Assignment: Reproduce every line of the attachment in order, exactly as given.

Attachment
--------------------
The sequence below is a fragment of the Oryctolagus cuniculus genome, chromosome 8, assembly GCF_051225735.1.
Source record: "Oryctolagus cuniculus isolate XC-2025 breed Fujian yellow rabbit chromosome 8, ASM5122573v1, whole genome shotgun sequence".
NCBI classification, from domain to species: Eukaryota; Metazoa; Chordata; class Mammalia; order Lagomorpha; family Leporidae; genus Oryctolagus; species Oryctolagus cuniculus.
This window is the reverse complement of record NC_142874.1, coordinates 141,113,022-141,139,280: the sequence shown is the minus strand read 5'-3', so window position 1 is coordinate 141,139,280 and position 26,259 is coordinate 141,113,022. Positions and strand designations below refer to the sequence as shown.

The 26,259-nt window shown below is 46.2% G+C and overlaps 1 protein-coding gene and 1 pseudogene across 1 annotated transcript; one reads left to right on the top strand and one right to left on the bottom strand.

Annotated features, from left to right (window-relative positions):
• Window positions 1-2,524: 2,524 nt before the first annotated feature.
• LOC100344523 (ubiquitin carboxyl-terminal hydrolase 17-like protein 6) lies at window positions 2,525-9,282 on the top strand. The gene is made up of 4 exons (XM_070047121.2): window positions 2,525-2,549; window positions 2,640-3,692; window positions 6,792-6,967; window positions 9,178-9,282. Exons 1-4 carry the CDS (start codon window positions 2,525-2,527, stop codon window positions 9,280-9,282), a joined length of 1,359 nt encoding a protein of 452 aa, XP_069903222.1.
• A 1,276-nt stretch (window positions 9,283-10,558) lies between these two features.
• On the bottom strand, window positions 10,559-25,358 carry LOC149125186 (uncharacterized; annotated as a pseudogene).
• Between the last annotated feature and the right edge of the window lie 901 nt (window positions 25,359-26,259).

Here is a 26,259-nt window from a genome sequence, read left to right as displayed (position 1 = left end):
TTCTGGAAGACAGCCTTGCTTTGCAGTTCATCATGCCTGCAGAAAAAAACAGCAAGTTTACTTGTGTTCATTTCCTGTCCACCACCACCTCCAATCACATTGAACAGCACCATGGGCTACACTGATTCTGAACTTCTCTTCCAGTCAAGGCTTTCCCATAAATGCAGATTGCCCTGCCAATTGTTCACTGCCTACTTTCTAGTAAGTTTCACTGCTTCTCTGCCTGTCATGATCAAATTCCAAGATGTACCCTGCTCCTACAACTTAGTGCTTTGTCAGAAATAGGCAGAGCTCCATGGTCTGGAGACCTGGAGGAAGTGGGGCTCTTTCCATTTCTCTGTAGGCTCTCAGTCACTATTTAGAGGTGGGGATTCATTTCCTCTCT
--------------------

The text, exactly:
The sequence below is a fragment of the Oryctolagus cuniculus genome, chromosome 8, assembly GCF_051225735.1.
Source record: "Oryctolagus cuniculus isolate XC-2025 breed Fujian yellow rabbit chromosome 8, ASM5122573v1, whole genome shotgun sequence".
NCBI classification, from domain to species: Eukaryota; Metazoa; Chordata; class Mammalia; order Lagomorpha; family Leporidae; genus Oryctolagus; species Oryctolagus cuniculus.
This window is the reverse complement of record NC_142874.1, coordinates 141,113,022-141,139,280: the sequence shown is the minus strand read 5'-3', so window position 1 is coordinate 141,139,280 and position 26,259 is coordinate 141,113,022. Positions and strand designations below refer to the sequence as shown.

The 26,259-nt window shown below is 46.2% G+C and overlaps 1 protein-coding gene and 1 pseudogene across 1 annotated transcript; one reads left to right on the top strand and one right to left on the bottom strand.

Annotated features, from left to right (window-relative positions):
• Window positions 1-2,524: 2,524 nt before the first annotated feature.
• LOC100344523 (ubiquitin carboxyl-terminal hydrolase 17-like protein 6) lies at window positions 2,525-9,282 on the top strand. The gene is made up of 4 exons (XM_070047121.2): window positions 2,525-2,549; window positions 2,640-3,692; window positions 6,792-6,967; window positions 9,178-9,282. Exons 1-4 carry the CDS (start codon window positions 2,525-2,527, stop codon window positions 9,280-9,282), a joined length of 1,359 nt encoding a protein of 452 aa, XP_069903222.1.
• A 1,276-nt stretch (window positions 9,283-10,558) lies between these two features.
• On the bottom strand, window positions 10,559-25,358 carry LOC149125186 (uncharacterized; annotated as a pseudogene).
• Between the last annotated feature and the right edge of the window lie 901 nt (window positions 25,359-26,259).

Here is a 26,259-nt window from a genome sequence, read left to right as displayed (position 1 = left end):
TTCTGGAAGACAGCCTTGCTTTGCAGTTCATCATGCCTGCAGAAAAAAACAGCAAGTTTACTTGTGTTCATTTCCTGTCCACCACCACCTCCAATCACATTGAACAGCACCATGGGCTACACTGATTCTGAACTTCTCTTCCAGTCAAGGCTTTCCCATAAATGCAGATTGCCCTGCCAATTGTTCACTGCCTACTTTCTAGTAAGTTTCACTGCTTCTCTGCCTGTCATGATCAAATTCCAAGATGTACCCTGCTCCTACAACTTAGTGCTTTGTCAGAAATAGGCAGAGCTCCATGGTCTGGAGACCTGGAGGAAGTGGGGCTCTTTCCATTTCTCTGTAGGCTCTCAGTCACTATTTAGAGGTGGGGATTCATTTCCTCTCT